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Historically, the discipline of physics is identified as the branch of science that seeks to discover, unify, and apply the most basic laws of nature. Our curriculum introduces students to its principal subfields—electromagnetism, mechanics, thermal physics, optics, and quantum mechanics—and provides the most extensive training in mathematical and analytical methods of any of the sciences. Since this is the foundation upon which all other sciences and engineering are based, the study of physics provides a strong background for students who plan careers in areas such as physics, astrophysics, astronomy, geophysics, oceanography, meteorology, engineering, operations research, teaching, medicine, and law. Because physics is interested in first causes, it has a strong connection to philosophy as well.
Increasingly in the modern era, physicists have turned their attention to areas in which their analytical and experimental skills are particularly demanded, exploring such things as nanotechnology, controlled nuclear fusion, the evolution of stars and galaxies, the origins of the universe, the properties of matter at ultra-low temperatures, the creation and characterization of new materials for laser and electronics technologies, biophysics and biomedical engineering, and even the world of finance.
PHYS 150 and 160 have a calculus co-requisite and are intended for students majoring in the natural sciences or other students with a strong interest in science. Courses with numbers lower than 150 are particularly suitable for students not majoring in a physical science. Prerequisites for any course may be waived at the discretion of the instructor. Grades in courses comprising the major or the minor must average C- or better.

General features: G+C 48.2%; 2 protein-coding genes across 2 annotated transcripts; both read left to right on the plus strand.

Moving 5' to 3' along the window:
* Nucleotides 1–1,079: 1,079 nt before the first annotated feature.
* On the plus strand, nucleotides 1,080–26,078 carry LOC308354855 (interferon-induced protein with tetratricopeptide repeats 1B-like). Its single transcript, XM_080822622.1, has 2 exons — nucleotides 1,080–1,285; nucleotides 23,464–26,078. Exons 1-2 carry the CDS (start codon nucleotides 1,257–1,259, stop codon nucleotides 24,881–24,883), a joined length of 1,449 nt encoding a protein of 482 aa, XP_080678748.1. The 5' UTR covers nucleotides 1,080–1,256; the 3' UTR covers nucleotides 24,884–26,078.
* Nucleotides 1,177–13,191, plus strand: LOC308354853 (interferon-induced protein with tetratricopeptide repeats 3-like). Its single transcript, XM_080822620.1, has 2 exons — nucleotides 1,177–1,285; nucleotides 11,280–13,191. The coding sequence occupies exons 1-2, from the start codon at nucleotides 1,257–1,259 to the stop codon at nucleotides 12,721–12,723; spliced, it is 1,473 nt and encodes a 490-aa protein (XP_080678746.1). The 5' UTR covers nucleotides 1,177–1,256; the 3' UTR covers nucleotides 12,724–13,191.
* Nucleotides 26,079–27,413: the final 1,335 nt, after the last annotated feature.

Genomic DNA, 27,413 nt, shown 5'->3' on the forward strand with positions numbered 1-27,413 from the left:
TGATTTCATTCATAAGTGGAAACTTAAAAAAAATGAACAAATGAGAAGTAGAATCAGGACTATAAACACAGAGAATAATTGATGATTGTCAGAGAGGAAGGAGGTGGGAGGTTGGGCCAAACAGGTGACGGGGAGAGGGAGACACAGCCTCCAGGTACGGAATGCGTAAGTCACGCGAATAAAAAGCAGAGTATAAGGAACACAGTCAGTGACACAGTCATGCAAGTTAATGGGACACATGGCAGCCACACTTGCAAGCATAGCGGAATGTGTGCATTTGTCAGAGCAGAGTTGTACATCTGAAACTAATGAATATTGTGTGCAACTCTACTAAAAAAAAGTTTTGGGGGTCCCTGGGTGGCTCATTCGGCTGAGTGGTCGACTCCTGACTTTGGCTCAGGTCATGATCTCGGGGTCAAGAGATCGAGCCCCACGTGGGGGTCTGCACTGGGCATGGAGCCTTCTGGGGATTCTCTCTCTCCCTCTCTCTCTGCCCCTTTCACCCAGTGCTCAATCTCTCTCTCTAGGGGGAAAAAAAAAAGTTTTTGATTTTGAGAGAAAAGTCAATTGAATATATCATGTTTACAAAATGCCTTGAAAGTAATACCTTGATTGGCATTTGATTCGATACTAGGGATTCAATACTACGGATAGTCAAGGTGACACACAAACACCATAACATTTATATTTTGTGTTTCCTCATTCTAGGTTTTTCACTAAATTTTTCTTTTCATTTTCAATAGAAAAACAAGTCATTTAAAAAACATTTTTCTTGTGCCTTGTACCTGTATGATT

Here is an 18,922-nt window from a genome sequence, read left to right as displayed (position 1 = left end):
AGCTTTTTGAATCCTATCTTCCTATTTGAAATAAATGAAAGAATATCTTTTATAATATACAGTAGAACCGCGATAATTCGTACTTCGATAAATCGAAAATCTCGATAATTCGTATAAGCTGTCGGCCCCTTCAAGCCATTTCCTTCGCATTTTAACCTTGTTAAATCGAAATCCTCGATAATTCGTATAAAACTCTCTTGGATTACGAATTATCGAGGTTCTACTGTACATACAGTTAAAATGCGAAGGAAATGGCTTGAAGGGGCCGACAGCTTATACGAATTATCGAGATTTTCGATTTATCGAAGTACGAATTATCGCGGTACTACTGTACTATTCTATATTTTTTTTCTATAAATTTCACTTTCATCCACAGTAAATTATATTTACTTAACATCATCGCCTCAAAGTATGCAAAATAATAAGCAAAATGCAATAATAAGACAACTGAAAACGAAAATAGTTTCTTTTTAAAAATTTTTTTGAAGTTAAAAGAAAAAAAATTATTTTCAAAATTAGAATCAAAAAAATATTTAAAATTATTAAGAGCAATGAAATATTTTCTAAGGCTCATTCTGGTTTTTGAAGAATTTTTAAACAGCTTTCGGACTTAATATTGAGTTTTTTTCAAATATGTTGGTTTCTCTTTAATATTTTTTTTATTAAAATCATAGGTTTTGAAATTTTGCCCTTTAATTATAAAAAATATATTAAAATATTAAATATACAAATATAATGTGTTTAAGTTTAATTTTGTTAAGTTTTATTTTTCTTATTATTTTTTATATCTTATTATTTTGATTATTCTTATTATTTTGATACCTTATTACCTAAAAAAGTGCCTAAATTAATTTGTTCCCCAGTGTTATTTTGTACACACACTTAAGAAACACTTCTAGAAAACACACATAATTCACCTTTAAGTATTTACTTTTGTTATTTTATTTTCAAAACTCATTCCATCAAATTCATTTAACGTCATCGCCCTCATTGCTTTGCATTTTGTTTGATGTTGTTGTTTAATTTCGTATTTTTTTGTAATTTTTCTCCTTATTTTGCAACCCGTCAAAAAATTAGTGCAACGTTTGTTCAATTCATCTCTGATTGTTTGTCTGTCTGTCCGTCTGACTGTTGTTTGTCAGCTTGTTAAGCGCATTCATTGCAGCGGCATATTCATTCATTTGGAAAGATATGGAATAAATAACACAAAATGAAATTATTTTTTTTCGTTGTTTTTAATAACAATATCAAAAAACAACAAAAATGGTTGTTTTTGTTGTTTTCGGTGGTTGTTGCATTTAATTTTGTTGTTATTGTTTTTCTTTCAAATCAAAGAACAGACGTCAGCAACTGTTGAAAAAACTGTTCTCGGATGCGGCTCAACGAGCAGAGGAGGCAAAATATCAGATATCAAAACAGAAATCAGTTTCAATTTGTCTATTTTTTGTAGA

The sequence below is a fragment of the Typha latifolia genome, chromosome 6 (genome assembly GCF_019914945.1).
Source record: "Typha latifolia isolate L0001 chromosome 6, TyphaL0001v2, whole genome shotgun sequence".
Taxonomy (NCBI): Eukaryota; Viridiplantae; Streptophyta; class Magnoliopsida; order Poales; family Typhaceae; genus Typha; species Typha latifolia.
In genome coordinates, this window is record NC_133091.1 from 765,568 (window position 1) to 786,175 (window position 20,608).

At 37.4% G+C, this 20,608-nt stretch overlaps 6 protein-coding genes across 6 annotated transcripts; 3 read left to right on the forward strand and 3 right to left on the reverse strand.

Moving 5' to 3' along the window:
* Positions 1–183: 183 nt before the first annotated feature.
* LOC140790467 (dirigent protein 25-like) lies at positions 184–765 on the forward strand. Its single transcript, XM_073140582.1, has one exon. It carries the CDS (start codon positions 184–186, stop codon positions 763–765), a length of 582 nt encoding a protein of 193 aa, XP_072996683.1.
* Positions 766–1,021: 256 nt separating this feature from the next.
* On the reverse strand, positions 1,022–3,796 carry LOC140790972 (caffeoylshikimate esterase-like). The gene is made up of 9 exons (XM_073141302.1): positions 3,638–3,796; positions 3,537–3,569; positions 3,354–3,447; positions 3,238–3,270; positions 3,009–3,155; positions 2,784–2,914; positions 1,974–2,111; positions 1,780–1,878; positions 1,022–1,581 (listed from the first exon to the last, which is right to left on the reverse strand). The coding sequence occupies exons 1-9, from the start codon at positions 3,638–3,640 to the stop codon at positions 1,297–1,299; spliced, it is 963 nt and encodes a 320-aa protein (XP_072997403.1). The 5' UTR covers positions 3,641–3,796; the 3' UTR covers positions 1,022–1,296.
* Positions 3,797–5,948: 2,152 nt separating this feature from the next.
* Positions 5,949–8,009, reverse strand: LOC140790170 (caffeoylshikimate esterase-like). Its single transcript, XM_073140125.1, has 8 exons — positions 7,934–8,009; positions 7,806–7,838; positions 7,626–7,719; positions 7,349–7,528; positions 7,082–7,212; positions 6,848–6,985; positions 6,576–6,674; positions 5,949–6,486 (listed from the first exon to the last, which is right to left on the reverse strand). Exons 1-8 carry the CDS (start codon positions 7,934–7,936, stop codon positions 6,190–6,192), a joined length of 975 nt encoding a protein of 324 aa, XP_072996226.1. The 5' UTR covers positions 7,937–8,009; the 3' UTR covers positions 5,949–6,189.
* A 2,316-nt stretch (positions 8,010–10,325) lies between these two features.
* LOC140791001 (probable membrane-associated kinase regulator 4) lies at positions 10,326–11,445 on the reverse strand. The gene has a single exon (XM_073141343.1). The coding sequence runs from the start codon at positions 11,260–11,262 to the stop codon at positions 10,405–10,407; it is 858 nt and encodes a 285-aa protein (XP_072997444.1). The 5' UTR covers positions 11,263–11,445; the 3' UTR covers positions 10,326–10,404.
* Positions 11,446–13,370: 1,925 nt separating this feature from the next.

BINARY ENGINEERING PLAN
A joint-degree engineering program is offered with Columbia University and The Thayer School of Engineering at Dartmouth. Upon completion of three years at Hobart and William Smith Colleges and two years at an engineering school, a student will receive a B.S. in engineering from the engineering school and either a B.A. or a B.S. from Hobart or William Smith. Majoring in physics here provides the best preparation for further work in most engineering fields. See “Joint Degree Programs” elsewhere in the Catalogue for details.
REQUIREMENTS FOR THE MAJOR (B.A.)
disciplinary, 12 courses
PHYS 150, PHYS 160, PHYS 270, PHYS 285, PHYS 383, MATH 130 Calculus I, MATH 131 Calculus II, and five additional courses in physics at the 200- or 300-level. A course at the 200- or 300-level from another science division department may be substituted for a physics course with the approval of the department chair.
REQUIREMENTS FOR THE MAJOR (B.S.)
disciplinary, 16 courses
All of the requirements for the B.A. physics major, plus four additional courses in the sciences. Only those courses which count toward the major in the departments that offer them satisfy this requirement.
REQUIREMENTS FOR THE MINOR
disciplinary, 6 courses
PHYS 150, PHYS 160, PHYS 270, and three additional physics courses.
110 “Beam Me Up, Einstein”: Physics Through Star Trek Can you really learn physics watching Star Trek? This course says “yes.” Students consider such Star Trek staples as warp drive, cloaking devices, holodecks, and time travel and learn what the principles of physics tell us about these possibilities—and what these possibilities would mean for the principles of physics. Anyone who has ever enjoyed a science fiction book or movie will find that using Star Trek offers an excellent context for learning about a variety of topics in physics, including black holes, antimatter, lasers, and other exotic phenomena. (Offered periodically)
112 Introduction to Astronomy This course offers a survey of the celestial universe, including planets, stars, galaxies, and assorted other celestial objects which are not yet well understood. The Big Bang cosmological model is thoroughly explored, as are the various observational techniques employed to collect astronomical data. (Offered annually)